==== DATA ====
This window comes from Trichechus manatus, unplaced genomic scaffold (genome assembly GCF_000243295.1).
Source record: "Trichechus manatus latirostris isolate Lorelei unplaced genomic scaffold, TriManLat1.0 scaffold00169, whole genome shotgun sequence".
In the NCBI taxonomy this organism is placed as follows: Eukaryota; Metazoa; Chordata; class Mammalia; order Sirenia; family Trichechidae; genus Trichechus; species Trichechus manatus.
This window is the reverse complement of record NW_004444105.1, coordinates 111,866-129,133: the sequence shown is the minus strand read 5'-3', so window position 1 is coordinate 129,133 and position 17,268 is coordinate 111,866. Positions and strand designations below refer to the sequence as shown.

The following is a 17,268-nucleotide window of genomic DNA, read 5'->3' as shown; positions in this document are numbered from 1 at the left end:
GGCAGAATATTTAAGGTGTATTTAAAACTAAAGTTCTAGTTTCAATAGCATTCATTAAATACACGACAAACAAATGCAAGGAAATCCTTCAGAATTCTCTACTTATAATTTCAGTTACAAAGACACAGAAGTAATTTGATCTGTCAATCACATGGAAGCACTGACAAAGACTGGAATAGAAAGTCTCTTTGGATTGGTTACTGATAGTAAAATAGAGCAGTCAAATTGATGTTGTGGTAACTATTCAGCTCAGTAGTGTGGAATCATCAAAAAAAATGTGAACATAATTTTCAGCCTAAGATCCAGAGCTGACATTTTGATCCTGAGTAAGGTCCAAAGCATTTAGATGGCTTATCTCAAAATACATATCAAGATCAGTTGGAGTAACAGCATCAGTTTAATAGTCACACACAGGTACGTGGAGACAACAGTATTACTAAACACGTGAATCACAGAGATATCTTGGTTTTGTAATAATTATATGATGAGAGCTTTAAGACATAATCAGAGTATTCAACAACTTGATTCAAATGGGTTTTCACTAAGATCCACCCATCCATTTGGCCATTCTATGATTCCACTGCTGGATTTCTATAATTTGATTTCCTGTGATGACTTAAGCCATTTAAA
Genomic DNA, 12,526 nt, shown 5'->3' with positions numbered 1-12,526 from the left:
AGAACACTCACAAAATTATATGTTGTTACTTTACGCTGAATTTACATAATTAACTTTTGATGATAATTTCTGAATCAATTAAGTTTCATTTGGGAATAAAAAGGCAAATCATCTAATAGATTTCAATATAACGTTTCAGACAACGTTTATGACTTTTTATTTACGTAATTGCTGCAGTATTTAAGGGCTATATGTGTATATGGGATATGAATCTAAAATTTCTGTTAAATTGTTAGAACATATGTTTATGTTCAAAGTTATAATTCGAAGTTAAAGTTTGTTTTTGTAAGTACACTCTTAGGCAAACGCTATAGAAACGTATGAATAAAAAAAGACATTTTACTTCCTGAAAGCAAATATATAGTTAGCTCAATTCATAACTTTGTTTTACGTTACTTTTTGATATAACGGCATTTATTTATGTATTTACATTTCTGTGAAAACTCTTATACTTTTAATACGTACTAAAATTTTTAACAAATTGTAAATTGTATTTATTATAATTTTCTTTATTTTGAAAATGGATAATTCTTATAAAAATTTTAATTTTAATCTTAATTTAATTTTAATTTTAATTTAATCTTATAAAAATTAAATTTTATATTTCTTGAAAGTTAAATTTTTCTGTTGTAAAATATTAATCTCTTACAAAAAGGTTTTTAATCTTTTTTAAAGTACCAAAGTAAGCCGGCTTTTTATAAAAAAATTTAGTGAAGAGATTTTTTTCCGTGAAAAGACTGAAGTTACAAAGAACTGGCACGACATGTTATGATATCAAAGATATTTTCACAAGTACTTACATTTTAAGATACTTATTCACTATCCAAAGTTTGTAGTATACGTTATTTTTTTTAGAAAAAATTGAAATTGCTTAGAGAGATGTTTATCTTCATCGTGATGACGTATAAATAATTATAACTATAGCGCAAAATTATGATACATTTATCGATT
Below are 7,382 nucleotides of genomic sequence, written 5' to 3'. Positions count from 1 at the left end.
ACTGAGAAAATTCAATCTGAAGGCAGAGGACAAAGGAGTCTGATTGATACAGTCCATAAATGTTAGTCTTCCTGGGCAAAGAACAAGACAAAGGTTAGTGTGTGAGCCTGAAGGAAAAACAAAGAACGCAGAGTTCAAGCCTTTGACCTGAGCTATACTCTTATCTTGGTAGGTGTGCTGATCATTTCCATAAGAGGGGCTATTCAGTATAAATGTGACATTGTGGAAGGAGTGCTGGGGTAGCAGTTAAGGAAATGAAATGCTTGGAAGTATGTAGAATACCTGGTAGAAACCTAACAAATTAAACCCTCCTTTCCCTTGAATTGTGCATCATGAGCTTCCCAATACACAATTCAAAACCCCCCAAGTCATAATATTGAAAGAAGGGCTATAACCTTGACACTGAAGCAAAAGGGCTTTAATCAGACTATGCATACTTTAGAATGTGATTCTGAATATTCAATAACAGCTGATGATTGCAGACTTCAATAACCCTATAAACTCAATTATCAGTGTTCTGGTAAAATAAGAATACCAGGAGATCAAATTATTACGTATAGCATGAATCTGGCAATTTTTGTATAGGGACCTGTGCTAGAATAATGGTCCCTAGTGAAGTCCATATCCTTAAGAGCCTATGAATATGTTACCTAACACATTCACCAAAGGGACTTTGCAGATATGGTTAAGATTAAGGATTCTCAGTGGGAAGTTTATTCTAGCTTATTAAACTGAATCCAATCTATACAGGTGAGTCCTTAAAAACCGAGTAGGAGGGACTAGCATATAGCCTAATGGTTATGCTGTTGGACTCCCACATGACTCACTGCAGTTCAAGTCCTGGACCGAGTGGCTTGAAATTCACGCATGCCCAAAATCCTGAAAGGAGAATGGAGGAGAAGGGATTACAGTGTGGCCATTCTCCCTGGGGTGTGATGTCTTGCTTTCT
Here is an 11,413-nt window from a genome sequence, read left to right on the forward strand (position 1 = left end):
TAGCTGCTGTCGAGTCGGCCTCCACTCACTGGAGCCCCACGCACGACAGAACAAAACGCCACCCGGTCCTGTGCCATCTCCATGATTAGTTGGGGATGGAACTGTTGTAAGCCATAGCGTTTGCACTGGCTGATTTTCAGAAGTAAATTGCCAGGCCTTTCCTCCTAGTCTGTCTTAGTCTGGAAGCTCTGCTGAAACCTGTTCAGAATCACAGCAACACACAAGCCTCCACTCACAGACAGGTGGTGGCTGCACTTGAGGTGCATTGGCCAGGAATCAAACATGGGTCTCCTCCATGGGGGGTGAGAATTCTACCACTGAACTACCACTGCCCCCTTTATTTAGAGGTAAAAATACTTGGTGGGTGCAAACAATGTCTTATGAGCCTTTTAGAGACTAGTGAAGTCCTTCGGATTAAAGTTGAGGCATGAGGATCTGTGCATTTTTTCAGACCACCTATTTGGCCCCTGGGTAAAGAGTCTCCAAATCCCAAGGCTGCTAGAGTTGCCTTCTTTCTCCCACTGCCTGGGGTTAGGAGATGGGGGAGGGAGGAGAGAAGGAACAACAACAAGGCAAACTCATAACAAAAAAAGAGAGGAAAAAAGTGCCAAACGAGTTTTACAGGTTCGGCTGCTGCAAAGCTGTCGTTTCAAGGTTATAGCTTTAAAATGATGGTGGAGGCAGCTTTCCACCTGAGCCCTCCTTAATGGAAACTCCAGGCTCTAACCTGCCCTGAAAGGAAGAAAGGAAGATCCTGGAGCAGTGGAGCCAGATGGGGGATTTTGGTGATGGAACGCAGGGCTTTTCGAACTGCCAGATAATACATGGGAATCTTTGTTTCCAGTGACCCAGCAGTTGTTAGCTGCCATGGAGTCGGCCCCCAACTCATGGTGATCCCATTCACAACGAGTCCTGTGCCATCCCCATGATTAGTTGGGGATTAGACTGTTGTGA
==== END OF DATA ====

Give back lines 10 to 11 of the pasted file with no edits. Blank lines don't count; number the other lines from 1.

ACTGAGAAAATTCAATCTGAAGGCAGAGGACAAAGGAGTCTGATTGATACAGTCCATAAATGTTAGTCTTCCTGGGCAAAGAACAAGACAAAGGTTAGTGTGTGAGCCTGAAGGAAAAACAAAGAACGCAGAGTTCAAGCCTTTGACCTGAGCTATACTCTTATCTTGGTAGGTGTGCTGATCATTTCCATAAGAGGGGCTATTCAGTATAAATGTGACATTGTGGAAGGAGTGCTGGGGTAGCAGTTAAGGAAATGAAATGCTTGGAAGTATGTAGAATACCTGGTAGAAACCTAACAAATTAAACCCTCCTTTCCCTTGAATTGTGCATCATGAGCTTCCCAATACACAATTCAAAACCCCCCAAGTCATAATATTGAAAGAAGGGCTATAACCTTGACACTGAAGCAAAAGGGCTTTAATCAGACTATGCATACTTTAGAATGTGATTCTGAATATTCAATAACAGCTGATGATTGCAGACTTCAATAACCCTATAAACTCAATTATCAGTGTTCTGGTAAAATAAGAATACCAGGAGATCAAATTATTACGTATAGCATGAATCTGGCAATTTTTGTATAGGGACCTGTGCTAGAATAATGGTCCCTAGTGAAGTCCATATCCTTAAGAGCCTATGAATATGTTACCTAACACATTCACCAAAGGGACTTTGCAGATATGGTTAAGATTAAGGATTCTCAGTGGGAAGTTTATTCTAGCTTATTAAACTGAATCCAATCTATACAGGTGAGTCCTTAAAAACCGAGTAGGAGGGACTAGCATATAGCCTAATGGTTATGCTGTTGGACTCCCACATGACTCACTGCAGTTCAAGTCCTGGACCGAGTGGCTTGAAATTCACGCATGCCCAAAATCCTGAAAGGAGAATGGAGGAGAAGGGATTACAGTGTGGCCATTCTCCCTGGGGTGTGATGTCTTGCTTTCT
Here is an 11,413-nt window from a genome sequence, read left to right on the forward strand (position 1 = left end):